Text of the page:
Family detention is the focus of the next PC(USA) immigration webinar

Colleagues from Evangelical Lutheran Church in America will co-host the Sept. 22 conversation

by Rich Copley | Presbyterian News Service

Signs marked a December caravan and prayer vigil at the Berks Detention Center in Leesport, Pennsylvania. (Photo by Mateo Toro)

LEXINGTON, Kentucky — “Welcoming the Stranger,” a webinar series from the Presbyterian Church (U.S.A.) Migration Roundtable, returns at noon Eastern Time on Wednesday, Sept. 22, with an episode focused on family detention.

“Freedom for Families” will be co-hosted with the Evangelical Lutheran Church in America and focuses on a traumatic practice that was conceived to deter families from trying to come to the United States, though there is no evidence that it accomplishes that goal. The Migration Roundtable includes PC(USA) staff whose work focuses in whole or in part on migration from Presbyterian Disaster Assistance (PDA), the Office of Public Witness (OPW), and the Office of Immigration Issues.

Click here to register for the ‘Welcoming the Stranger’ webinar at noon Eastern Time on Sept. 22.

This episode will be co-hosted by Susan Krehbiel, Presbyterian Disaster Assistance’s Associate for Refugees & Asylum. To get ready for the webinar, Presbyterian News Service asked Krehbiel a few questions:

Q: Please tell us about the Evangelical Lutheran Church in America, and the PC(USA)’s relationship with it, particularly in terms of immigration and refugee issues.

A: The PC(USA) and ELCA and their predecessor denominations have a long history of collaboration in many areas of humanitarian and justice ministry, including with refugees and asylum seekers. Both our denominations are active members of the Interfaith Immigration Coalition where we work together on U.S. policy issues such as immigration detention, asylum and refugee resettlement.  We were also particularly interested in partnering with ELCA on this webinar because of their AMMPARO (Accompanying Migrant Minors with Protection, Advocacy, Representation and Opportunities) strategy which is focused on the northern triangle countries of Central America and Mexico. The two large family detention centers in Texas were established in 2014 at which time the families arriving to the U.S. border were primarily from Central America.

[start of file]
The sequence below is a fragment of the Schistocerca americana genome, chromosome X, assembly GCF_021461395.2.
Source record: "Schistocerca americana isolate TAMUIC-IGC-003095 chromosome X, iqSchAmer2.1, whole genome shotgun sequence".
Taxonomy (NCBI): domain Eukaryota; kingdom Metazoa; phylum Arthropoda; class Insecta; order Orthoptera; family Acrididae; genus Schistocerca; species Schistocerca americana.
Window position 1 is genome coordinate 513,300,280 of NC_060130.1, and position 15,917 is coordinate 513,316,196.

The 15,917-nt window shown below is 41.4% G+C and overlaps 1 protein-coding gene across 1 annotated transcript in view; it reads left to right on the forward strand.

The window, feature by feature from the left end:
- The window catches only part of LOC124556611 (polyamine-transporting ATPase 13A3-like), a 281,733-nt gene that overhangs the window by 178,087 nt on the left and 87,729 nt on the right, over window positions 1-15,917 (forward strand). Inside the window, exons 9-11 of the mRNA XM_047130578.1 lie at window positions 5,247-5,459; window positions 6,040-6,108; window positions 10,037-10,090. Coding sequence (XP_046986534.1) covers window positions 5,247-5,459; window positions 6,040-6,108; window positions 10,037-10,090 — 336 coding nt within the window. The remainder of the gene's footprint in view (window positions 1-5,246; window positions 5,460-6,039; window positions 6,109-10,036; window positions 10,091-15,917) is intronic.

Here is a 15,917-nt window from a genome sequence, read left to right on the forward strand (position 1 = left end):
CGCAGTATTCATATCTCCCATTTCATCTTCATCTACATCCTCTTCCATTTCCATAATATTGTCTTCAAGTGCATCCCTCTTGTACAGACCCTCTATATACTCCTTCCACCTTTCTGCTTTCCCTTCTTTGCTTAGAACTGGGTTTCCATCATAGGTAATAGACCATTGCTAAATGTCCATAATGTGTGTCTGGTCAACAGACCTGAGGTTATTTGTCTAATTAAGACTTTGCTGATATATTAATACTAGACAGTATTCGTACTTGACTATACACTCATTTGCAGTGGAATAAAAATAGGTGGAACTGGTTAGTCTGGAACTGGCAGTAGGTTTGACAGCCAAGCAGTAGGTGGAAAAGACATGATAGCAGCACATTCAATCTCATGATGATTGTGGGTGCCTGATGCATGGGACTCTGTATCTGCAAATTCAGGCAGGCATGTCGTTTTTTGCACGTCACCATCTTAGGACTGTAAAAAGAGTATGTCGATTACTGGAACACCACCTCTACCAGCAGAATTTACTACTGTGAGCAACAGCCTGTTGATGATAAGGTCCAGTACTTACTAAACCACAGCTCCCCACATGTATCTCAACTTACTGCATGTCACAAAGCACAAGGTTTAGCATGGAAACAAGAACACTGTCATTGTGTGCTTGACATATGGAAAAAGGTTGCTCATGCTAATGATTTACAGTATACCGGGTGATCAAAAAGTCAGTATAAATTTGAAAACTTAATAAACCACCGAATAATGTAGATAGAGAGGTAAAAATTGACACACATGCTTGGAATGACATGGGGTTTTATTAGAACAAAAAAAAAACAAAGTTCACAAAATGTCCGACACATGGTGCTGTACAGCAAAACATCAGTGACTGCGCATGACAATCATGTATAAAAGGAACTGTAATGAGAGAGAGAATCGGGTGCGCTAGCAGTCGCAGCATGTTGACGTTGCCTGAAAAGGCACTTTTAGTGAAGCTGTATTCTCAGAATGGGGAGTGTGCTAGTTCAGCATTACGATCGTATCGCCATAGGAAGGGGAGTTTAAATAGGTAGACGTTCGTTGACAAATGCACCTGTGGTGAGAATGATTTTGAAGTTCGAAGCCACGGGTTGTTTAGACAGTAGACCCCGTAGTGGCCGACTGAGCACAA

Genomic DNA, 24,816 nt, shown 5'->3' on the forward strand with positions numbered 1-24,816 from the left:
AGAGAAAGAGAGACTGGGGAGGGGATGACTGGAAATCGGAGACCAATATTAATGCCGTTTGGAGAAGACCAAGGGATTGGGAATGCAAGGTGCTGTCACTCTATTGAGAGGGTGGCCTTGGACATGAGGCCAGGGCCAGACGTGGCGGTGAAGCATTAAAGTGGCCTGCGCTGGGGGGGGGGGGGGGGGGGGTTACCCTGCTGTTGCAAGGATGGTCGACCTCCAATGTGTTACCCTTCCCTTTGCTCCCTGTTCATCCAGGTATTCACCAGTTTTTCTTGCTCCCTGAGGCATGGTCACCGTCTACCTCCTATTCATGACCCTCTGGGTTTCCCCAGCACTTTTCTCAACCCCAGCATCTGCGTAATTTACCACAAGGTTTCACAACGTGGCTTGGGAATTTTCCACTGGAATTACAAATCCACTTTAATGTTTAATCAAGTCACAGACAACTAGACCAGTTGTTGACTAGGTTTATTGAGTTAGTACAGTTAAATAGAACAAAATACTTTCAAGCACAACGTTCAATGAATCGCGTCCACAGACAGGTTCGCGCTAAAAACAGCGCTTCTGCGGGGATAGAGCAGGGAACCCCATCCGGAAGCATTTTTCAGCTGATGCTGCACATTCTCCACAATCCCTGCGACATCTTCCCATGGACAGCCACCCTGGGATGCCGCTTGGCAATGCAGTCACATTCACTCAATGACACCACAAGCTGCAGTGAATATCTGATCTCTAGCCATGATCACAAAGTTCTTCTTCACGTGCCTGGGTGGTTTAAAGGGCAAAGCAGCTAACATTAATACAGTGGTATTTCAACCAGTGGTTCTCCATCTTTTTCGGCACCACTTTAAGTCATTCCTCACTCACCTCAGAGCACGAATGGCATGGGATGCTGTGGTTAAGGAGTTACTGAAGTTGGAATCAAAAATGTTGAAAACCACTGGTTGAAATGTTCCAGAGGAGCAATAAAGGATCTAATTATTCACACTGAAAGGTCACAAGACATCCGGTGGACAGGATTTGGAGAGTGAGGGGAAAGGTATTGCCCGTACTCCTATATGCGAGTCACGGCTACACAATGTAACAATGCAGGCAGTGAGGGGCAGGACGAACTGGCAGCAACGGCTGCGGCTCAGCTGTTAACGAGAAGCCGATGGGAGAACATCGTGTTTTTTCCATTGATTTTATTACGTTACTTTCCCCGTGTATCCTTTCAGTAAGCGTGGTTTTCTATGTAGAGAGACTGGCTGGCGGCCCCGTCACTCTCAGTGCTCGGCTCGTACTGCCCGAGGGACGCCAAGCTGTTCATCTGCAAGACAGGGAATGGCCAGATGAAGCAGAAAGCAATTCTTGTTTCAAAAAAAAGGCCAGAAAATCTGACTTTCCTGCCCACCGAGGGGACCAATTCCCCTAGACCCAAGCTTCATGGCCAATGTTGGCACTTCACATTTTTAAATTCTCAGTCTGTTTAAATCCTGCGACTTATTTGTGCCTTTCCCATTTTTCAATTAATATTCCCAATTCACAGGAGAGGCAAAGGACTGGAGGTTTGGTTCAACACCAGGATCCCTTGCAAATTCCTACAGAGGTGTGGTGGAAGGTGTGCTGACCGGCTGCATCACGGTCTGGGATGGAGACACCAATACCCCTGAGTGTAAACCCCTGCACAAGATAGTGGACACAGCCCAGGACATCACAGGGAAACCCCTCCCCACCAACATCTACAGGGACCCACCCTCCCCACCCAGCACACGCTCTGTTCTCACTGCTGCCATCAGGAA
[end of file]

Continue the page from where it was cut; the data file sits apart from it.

Q: Where does the issue of family detention stand? What are the major ongoing issues with current government policies on family detention?

A: The Biden Administration has made some changes to the use of family detention but has not ended the policy of detaining families. Since 2014, there have been three family detention centers — one in Berks County, Pennsylvania, one in Dilley, Texas, and one in Karnes, Texas. The Berks County facility is the oldest family detention center. In February, we were happy to see the Administration release the families at Berks. However, we have since learned that they are now planning to detain women there instead. Meanwhile in Texas, the two detention centers are still being used to hold families but for shorter periods of time while they go through their initial immigration process and are tested for COVID-19.

All of these changes are operational, not a change to the policy itself. In fact, the Biden Administration has proposed to continue funding family detention in the coming fiscal year, which begins on Oct. 1.

Q: Please tell us about the panelists for this episode and what experiences they bring to this discussion?

A: We will begin the webinar with some first-person accounts through video and reading of testimony from parents who have been detained at these facilities. It is really important that we ground and center our understanding of both the harm and potential for a more dignified alternative in the lived experiences of those most impacted by these policies: the families themselves.

Laila Ayub, Special Projects Attorney with Family Detention Services at RAICES (Refugee and Immigrant Center for Education), will be a panelist during the Sept. 22 webinar. (Photo courtesy of Laila Ayub)